So, spring seemed to burst into life before being hit by an icy blast again. Here are some of the things that came out in the sunshine. I will start with the dark purple tulips that I planted.Photo of purple tulip

Red tulips.Photo of tulips

Mini tulip.Photo of mini tulip

The comma butterfly posed nicely for me, while an orange tip butterfly thwarted my every effort.

The holly blue came out rather overexposed, but I was just grateful that I got a shot of it.Photo of holly blue butterfly

There were hoverflies, I think this is a Marmalade Hoverfly.

I thought that this was a sort of hoverfly, but it seems it is a sawfly.Photo of sawfly

I think this is a type of solitary bee.

Pretty sure this is an Ashy Mining Bee.Photo of ashy mining beeBee enjoying the last of the flowering currant.

I was rather pleased with this shot of a buff tailed bumblebee in flight. Sometimes I get lucky.buff tailed bumblebeeSome ladybirds were getting friendly with each other. Unfortunately, as they are non-native harlequins, they aren’t friendly to anything else.

Weeds? I don’t seen any weeds, just pretty flowers that feed our pollinators.

And finally, here is the lilac bush taken by flash at night. It gives off the most lovely scent day and night.Photo of lilac bush at night

Speckled Wood

This rather threadbare speckled wood butterfly, Pararge aegeria, is making the most of the last of August’s sunshine.Photo of speckled wood butterfly

This is a fairly common butterfly. As the name suggests, it favours woodland, but is often found in parks and gardens.Photo of speckled wood butterfly

The speckled wood can overwinter as either a larva or pupa. This means that there are adult butterflies flying between March and October. The adults feed on aphid honeydew in trees, whereas the caterpillars feed on grasses.Photo of speckled wood butterflyThe Big Butterfly Count saw a 25% decrease in speckled woods between 2014 and 2015. Although the general trend for this species has been an increase, there is concern that woodland loss will have a detrimental effect. We await the results of the 2016 count.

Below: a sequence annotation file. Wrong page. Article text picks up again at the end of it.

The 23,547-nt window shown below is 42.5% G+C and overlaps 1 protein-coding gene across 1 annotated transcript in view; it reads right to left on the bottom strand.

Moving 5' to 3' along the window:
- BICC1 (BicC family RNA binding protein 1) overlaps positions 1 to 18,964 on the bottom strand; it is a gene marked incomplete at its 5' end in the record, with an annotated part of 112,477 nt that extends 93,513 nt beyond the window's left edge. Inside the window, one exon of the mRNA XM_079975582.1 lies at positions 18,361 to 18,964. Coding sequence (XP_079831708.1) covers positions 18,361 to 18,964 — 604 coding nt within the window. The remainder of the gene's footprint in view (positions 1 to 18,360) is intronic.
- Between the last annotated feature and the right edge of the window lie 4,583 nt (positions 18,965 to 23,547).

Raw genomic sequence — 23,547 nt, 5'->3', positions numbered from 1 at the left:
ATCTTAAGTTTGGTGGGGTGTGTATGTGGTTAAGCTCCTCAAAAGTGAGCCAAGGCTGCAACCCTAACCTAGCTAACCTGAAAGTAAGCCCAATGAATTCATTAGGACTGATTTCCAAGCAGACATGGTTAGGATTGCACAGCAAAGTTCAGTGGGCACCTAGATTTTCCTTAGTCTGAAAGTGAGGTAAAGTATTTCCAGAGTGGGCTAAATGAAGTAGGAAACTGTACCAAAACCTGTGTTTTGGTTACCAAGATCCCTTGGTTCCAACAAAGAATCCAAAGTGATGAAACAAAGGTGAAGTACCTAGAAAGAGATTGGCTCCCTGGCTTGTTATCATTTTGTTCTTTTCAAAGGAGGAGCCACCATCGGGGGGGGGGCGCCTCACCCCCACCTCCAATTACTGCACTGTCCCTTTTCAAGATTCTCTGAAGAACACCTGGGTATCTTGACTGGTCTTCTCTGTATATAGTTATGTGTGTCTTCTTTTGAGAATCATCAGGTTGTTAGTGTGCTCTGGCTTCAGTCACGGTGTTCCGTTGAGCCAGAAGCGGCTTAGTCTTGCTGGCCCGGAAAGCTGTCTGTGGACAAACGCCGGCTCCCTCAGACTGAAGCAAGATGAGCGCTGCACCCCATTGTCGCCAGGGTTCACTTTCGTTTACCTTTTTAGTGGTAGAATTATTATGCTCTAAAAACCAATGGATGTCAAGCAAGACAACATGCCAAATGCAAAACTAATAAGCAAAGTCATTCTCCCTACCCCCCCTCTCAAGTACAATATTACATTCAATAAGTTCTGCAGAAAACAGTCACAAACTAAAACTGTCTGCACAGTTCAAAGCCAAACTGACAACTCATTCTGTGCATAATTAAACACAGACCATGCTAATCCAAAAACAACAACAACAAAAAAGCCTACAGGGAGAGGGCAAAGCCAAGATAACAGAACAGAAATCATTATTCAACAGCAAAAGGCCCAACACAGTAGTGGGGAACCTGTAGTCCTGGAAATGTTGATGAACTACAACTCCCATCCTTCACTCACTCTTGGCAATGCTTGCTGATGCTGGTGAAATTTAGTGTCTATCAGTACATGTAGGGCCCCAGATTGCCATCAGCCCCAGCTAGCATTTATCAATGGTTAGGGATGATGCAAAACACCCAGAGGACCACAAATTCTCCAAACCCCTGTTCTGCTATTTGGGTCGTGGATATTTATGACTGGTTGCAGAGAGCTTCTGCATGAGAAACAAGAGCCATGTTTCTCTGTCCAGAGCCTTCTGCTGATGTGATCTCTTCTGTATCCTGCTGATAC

Big Butterfly Count 2016

It is the annual UK survey of butterflies again. It is running until 7th August and the details are on the Big Butterfly Count website.

Personally speaking, this year, the large white butterflies seem to be the most abundant in the garden.Photo of large white butterfly

The good old speckled wood was also around.Photo of speckled wood butterfly

The comma was sunbathing.Photo of comma butterfly

It is called a comma because of the distinctive white comma shaped mark on the underwing.Photo of comma butterfly underwing

I also saw some holly blue butterflies, but they were not willing to pose for photographs.  Here is one from a previous year.Photo of holly blue butterfly

I have not noticed that many butterflies around this year. I think that it has been too wet and windy for them. In previous years I have also managed to snap red admirals and peacocks.

Buddleia Invasion!

While walking around the City of Hereford, it is always worth looking upwards. There are some nice old buildings with fancy bits on them.Photo of old building in Hereford

There are also buddleia (buddleja) growing out of the drainpipes. Photo of Buddleia in drainpipe

Buddleia is also known as butterfly bush, as many species of butterfly are highly attracted to the flowers. A lot of people buy these plants for their gardens. They were introduced to Europe from China during the nineteenth century. They are considered to be an invasive species. It outcompetes native species and reduces biodiversity.Photo of buddleia flower